Football (or “soccer” for my American and Australian friends) is a pretty simple game. Twenty-two guys kick a ball around for an hour and a half, they fall over a lot, and the game often ends without anyone scoring. That much anyone can glean from watching it for a while. Of course there are tactics. Football people will talk for hours about formations and methods of attack and defense, but these are largely invisible to the TV watcher because so much of the action happens off the ball. I don’t pretend to understand it all myself. But what about the tournament itself. Are there strategies for that? Well yes, I think they are, and I think they are quite simple.
In the group stage you need to have a team that is good at scoring goals in the face of a determined defense. If you don’t, you are liable to find your team held to a 0-0 draw by a team of no-hopers from a country you hadn’t heard of before they qualified for the tournament. These teams can’t score against a good side except by luck, but there is a fair amount of luck in the game so you have to be able to score a couple of goals.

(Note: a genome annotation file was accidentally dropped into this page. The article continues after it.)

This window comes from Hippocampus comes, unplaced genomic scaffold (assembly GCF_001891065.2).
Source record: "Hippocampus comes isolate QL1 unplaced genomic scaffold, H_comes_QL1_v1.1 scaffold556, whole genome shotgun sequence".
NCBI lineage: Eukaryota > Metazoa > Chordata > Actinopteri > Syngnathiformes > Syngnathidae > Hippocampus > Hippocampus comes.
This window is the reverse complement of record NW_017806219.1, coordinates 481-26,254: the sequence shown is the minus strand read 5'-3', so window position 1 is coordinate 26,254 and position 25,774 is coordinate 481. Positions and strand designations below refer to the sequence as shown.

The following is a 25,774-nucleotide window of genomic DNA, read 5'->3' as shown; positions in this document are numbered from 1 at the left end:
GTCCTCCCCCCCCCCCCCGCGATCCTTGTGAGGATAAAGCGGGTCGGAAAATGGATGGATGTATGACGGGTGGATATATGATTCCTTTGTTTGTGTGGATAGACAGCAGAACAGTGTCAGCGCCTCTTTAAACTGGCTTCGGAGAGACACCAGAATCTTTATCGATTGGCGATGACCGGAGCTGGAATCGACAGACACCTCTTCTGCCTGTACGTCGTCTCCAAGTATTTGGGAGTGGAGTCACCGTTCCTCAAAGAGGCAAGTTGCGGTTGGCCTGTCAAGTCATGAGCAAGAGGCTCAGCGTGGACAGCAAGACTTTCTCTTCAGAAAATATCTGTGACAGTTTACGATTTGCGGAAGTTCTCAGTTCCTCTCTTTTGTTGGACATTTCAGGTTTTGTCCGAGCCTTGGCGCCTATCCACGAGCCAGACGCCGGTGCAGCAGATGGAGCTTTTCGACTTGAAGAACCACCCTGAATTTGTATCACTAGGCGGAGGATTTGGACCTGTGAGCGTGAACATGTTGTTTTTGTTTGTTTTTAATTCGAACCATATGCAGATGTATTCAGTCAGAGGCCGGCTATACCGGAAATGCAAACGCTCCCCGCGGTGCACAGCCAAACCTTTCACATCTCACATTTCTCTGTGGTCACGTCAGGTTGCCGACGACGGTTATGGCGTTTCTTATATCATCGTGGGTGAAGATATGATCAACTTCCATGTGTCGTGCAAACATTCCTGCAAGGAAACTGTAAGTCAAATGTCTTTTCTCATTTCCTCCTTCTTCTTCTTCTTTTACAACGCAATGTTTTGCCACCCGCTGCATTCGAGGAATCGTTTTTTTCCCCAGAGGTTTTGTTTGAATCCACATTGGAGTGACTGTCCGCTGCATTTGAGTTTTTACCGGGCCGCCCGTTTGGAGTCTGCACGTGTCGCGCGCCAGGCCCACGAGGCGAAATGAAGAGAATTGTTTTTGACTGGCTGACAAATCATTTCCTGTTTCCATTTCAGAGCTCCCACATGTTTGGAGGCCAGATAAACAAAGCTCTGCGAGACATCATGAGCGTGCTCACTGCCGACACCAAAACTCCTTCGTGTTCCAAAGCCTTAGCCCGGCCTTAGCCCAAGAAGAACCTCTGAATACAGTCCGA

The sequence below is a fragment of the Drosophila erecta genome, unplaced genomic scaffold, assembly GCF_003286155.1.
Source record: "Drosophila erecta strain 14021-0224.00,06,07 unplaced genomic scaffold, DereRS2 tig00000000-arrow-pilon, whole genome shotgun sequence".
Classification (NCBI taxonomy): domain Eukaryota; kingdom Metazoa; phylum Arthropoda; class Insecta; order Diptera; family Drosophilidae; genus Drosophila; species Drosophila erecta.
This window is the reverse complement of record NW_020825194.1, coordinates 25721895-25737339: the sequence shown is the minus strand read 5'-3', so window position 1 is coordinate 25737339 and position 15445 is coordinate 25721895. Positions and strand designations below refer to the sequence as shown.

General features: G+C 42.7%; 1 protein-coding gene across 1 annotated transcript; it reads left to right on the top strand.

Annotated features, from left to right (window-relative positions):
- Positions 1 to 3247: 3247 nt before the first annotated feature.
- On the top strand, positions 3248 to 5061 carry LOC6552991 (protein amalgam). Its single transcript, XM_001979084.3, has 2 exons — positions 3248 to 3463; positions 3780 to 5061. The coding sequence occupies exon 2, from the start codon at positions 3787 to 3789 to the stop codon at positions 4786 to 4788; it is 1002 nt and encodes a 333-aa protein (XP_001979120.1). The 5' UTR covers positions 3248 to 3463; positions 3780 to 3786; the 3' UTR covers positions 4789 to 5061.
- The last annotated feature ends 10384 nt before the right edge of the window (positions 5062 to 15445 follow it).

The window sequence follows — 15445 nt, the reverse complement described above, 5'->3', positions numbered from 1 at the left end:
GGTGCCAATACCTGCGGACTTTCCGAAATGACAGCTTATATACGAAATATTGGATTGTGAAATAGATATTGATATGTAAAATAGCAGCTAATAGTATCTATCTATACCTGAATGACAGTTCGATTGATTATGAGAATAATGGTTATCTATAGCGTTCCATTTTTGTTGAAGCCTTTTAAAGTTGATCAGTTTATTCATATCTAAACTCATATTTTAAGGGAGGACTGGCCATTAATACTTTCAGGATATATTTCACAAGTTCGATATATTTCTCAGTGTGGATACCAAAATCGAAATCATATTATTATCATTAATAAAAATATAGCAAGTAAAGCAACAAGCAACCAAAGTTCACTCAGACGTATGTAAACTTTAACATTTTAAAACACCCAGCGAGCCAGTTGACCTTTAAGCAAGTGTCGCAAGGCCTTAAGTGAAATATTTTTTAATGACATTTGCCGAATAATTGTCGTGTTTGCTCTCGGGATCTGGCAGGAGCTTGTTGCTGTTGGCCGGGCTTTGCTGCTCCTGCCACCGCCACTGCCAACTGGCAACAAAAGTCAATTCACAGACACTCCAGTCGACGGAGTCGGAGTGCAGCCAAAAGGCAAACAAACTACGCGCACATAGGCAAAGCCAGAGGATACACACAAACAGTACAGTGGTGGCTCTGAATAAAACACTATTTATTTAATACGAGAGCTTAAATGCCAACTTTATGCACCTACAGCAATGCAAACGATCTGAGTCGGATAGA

The knock-out stage is quite different. Here your first priority is to be able to prevent the good attacking sides that have made it through this far from scoring. At this stage a loss is fatal, and most coaches would rather risk going out on penalties than risk attacking too much during the game and conceding goals.
A corollary of this is that the longer the Italians stay in the tournament, the more chance they have of winning.